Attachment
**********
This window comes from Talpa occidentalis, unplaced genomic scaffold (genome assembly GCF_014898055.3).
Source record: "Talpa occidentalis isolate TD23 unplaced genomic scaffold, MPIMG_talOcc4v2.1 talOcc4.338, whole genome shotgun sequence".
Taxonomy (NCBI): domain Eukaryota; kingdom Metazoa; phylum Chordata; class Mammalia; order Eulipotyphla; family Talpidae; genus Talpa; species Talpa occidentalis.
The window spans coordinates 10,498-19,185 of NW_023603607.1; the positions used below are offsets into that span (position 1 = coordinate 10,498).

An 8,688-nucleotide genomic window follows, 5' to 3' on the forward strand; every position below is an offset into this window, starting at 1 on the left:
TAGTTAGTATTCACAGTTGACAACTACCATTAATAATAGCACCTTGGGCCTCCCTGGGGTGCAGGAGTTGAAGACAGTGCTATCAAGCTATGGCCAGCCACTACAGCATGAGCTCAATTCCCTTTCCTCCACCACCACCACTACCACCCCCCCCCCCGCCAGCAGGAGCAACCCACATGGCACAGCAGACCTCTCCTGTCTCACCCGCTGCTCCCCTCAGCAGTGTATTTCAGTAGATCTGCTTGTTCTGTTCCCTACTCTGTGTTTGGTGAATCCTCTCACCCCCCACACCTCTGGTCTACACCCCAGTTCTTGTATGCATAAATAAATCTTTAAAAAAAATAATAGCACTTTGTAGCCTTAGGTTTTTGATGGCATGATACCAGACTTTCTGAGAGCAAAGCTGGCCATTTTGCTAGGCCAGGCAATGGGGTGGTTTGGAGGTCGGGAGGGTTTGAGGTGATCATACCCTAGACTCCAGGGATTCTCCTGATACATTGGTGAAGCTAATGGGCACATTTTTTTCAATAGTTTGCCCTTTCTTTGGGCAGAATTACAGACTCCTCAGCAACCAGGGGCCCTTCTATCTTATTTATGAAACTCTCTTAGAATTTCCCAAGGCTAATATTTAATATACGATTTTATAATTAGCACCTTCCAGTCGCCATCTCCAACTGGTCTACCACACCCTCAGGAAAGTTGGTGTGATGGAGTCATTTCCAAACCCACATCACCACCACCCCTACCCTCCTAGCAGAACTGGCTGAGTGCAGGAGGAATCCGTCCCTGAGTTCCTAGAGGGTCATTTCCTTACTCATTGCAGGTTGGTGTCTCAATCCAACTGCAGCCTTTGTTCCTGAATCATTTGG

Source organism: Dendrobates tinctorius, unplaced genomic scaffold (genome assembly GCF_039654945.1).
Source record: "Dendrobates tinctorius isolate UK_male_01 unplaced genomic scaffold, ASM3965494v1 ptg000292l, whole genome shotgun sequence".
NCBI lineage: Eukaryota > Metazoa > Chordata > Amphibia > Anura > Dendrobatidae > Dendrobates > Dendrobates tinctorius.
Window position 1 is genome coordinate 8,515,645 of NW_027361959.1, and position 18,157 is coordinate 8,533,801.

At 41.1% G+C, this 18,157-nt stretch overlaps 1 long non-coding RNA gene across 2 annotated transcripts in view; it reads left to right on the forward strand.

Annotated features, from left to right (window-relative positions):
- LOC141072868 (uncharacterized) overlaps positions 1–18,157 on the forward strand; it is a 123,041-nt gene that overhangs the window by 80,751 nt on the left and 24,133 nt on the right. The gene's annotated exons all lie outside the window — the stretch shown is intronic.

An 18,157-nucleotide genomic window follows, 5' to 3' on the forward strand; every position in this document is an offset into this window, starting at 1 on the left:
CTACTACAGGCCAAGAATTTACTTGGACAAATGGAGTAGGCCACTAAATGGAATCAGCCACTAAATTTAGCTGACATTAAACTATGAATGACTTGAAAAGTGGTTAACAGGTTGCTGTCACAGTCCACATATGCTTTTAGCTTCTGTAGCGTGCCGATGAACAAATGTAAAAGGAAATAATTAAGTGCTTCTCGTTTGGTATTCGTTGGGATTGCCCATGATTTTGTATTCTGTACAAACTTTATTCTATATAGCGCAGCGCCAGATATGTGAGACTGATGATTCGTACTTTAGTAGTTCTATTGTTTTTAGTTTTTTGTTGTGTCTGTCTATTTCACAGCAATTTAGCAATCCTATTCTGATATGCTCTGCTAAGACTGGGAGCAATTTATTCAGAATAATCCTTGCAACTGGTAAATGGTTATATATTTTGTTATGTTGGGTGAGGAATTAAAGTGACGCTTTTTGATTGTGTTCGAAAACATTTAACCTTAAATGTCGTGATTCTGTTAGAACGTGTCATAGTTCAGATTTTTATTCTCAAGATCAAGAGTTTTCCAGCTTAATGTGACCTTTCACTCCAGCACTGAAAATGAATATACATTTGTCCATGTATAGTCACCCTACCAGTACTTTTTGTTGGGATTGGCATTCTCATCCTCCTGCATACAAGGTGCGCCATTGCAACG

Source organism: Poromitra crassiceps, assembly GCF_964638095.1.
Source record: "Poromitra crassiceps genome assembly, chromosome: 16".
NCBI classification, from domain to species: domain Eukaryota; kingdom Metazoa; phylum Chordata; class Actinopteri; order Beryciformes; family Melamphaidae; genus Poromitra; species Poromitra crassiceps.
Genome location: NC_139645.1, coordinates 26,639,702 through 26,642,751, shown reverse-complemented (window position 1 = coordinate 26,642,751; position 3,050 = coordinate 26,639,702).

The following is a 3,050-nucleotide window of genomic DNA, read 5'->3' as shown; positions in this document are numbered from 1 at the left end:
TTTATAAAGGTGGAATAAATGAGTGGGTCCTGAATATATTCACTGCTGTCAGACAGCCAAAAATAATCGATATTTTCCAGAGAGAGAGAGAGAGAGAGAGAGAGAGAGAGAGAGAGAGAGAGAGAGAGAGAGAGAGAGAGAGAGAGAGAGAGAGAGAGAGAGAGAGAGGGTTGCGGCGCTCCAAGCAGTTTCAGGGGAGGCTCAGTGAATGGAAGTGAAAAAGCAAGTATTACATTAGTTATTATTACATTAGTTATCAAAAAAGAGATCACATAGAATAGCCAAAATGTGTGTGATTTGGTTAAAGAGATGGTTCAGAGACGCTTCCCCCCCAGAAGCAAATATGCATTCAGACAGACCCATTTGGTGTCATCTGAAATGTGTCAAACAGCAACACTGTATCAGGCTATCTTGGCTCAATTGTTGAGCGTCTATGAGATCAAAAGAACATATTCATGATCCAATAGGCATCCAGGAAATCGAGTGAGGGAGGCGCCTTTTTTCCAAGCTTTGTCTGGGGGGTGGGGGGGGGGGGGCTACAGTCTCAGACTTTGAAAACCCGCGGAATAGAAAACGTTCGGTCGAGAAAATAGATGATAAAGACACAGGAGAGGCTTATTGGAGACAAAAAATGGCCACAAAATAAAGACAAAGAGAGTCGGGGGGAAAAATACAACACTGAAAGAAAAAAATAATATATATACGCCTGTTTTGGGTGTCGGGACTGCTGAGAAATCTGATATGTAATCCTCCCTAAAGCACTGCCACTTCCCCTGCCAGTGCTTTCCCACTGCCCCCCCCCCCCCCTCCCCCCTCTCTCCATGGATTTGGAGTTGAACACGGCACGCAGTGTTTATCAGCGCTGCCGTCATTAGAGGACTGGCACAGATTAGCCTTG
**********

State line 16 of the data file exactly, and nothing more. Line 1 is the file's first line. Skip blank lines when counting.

Source organism: Poromitra crassiceps, assembly GCF_964638095.1.